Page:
NEW YORK (
) -- Homebuilder stocks lost ground Friday to a greater extent than the broader equities markets, but the poor performance of building-materials sales within the disappointing retail report might not be the only reason for the selloff.
It's been a two-day span of schizophrenic trading in homebuilder stocks. On Thursday, the sector as a whole spiked 5%. It wasn't just Thursday's broad-based rally that lifted homebuilders, either -- just as it isn't wise Friday to read too much into whatever weakness was demonstrated by the building-material and garden-supply sub-category of the retail-sales metric.
Standard & Poor's released a report on Thursday about homebuilders, arguing that the industry has bottomed out and that it's time for the surviving builders to acquire new land and gain market share.
The S&P report garnered some attention from investors waiting for signals that major homebuilders such as
will soon move out of a defensive posture and become aggressive with their strategies.
On Wednesday, Stifel Nicolaus removed its last remaining sell recommendations on homebuilder stocks -- though it still doesn't have a single buy rating. The firm lifted D.R. Horton,
In the market selloff over the past month, the three stocks had fallen below book value, and Stifel Nicolaus said its call was based purely on valuation.
Senate Majority Leader Harry Reid (D-Nev.) also announced on Thursday plans to extend the homebuyer tax credit until the end of the summer, but the plan is primarily to make sure homebuyers who did make purchases before the April 30 deadline have extra time for the mortgage paperwork leading up to closing.
On Friday, the Commerce Department reported that retail sales in May tumbled an unexpected 1.2%, the first decline since September 2009. One striking data point in the report was the 9.3% plunge in sales at building-material and garden-supply stores.
Most of the major homebuilders were down on Friday, including
Standard Pacific Group
, D.R. Horton, and MDC, but it was just a matter, in most cases, of erasing Thursday's big gains.
Meanwhile, the broader U.S. equity indexes were also trading in the red, albeit modestly.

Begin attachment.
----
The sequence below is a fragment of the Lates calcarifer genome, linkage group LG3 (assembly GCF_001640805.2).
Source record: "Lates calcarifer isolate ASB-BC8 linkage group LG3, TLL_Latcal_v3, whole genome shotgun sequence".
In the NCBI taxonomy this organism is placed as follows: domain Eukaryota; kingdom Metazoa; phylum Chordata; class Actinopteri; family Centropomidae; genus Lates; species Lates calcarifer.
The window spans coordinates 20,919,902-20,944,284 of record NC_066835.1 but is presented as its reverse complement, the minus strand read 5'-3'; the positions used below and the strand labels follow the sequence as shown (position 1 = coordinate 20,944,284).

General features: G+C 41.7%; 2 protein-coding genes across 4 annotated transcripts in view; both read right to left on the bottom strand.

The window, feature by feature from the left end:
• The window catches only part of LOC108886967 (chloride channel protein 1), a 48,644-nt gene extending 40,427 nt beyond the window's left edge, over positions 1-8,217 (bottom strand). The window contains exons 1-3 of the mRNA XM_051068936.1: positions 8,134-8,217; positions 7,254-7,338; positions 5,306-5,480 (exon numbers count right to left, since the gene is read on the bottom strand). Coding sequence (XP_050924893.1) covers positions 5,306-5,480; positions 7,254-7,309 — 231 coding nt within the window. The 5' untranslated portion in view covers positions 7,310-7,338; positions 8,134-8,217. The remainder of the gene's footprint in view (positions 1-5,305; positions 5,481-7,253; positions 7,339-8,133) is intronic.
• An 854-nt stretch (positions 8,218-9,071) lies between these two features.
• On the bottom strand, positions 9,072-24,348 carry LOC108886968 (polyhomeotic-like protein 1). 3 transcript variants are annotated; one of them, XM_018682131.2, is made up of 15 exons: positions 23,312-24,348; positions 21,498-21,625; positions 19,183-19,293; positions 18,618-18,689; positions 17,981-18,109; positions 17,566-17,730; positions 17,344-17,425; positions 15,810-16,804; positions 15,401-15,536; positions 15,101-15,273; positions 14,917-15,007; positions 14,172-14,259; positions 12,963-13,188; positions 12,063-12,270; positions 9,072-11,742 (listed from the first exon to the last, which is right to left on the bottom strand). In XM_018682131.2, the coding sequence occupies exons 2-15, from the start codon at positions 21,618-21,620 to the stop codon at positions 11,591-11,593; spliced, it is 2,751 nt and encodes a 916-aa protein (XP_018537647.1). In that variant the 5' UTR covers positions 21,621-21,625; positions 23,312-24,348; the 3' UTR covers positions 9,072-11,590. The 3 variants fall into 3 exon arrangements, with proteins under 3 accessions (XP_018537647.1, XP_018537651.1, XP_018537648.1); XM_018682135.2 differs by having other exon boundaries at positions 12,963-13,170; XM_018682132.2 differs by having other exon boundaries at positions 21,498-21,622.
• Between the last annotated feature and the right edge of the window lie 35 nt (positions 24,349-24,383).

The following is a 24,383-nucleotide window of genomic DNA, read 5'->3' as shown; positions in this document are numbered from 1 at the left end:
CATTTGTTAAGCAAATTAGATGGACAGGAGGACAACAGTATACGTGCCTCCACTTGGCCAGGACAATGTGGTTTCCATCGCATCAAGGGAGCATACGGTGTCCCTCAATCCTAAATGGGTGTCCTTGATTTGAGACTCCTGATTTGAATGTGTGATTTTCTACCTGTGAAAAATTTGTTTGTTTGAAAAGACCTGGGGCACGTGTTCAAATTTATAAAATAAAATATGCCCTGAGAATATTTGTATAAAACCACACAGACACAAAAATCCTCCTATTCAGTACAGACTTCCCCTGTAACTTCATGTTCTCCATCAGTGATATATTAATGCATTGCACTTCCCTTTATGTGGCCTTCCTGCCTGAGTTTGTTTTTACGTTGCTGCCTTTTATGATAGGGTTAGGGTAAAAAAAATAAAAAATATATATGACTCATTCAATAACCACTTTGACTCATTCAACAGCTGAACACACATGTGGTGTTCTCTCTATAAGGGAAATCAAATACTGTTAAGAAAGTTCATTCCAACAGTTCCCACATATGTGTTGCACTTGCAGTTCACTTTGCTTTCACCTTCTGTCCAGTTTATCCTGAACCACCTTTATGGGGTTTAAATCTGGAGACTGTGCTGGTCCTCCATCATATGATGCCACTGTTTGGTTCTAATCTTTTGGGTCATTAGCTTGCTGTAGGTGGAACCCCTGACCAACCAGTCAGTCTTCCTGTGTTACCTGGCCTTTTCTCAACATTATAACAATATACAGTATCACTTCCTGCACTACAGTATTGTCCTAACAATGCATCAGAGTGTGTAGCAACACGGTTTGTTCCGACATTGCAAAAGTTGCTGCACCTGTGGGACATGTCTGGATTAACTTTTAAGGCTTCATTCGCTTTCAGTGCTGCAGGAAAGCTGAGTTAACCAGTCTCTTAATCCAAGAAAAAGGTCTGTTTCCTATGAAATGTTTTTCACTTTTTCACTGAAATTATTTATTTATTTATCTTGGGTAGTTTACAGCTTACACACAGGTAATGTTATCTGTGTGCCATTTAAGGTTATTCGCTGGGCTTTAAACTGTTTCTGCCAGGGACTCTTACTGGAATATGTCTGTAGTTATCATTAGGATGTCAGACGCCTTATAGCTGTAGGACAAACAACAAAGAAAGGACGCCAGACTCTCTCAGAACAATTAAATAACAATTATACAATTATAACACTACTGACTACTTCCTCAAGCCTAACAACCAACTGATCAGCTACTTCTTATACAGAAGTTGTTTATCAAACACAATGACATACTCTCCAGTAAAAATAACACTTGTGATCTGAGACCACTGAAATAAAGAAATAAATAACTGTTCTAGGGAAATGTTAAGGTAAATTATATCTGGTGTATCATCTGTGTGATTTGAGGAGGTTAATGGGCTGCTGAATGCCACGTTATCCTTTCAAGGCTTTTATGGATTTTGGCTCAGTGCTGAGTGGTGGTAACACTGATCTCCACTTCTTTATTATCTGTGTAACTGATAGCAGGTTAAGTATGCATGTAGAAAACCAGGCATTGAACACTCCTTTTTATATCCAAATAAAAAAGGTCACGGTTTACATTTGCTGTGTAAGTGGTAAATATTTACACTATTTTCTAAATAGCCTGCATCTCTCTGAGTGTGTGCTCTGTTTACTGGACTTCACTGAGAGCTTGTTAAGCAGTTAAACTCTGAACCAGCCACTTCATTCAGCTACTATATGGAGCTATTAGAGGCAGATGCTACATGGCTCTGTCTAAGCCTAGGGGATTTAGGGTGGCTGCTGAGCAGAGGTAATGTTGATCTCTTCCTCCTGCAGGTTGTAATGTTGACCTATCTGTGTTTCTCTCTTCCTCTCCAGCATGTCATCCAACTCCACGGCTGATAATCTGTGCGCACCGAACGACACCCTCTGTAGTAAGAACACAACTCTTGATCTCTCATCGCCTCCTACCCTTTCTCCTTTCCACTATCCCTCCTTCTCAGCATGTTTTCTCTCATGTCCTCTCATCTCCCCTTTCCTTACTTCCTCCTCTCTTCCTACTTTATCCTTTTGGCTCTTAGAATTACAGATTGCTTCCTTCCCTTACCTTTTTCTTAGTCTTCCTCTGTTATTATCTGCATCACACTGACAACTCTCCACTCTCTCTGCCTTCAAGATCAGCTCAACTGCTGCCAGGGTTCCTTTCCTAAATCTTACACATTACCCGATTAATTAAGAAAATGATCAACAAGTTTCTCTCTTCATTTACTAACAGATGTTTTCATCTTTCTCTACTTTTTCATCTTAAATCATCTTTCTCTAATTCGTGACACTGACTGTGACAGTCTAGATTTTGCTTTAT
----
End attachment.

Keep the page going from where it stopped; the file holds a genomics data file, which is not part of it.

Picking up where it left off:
Stifel Nicolaus' housing analyst, Mike Widner, viewed the Friday selling as a minor affair, and mostly indicative of the way housing stocks are used as high-beta, short-term trading plays.
Over the past two years, homebuilder stocks -- which are still primarily owned by institutional investors -- have become volatile proxies for betting on U.S. economic data. Therefore, a poor retail sales reading will lead some investors to short the sector.
A trader might even go long Home Depot stock while putting shorts on homebuilders as a hedge, which doesn't reflect sentiment about a homebuilder stock recovery, specifically.
"You can't short GDP, but you can short builders," Widner said.
Widner also noted that the big decrease in the builder sub-category of retail sales followed an 8.4% jump in April.
Major U.S. homebuilders like D.R. Horton and Toll Brothers don't exactly go shopping for their materials at
, anyway. The retail sales number is a reflection of consumers buying items like garden hoses for the spring and summer, and local mom-and-pop contractors remodeling bathrooms, not an indicator of the building activities of the major publicly traded homebuilders.
Homebuilder stocks are 30% cheaper than they were a month ago, and that makes a pure valuation call more important to the stock-trading outlook than the various bits of macroeconomic data filtered by the market day-to-day, analysts say.
Over the past two years, whenever homebuilder stocks fell below book value, it indicated a floor in those share prices and heralded a rebound, Widner said.
"With homebuilding stocks, it doesn't pay to be too clever about bottoms and macroeconomic catalysts," he added.
-Reported by Eric Rosenbaum in New York.
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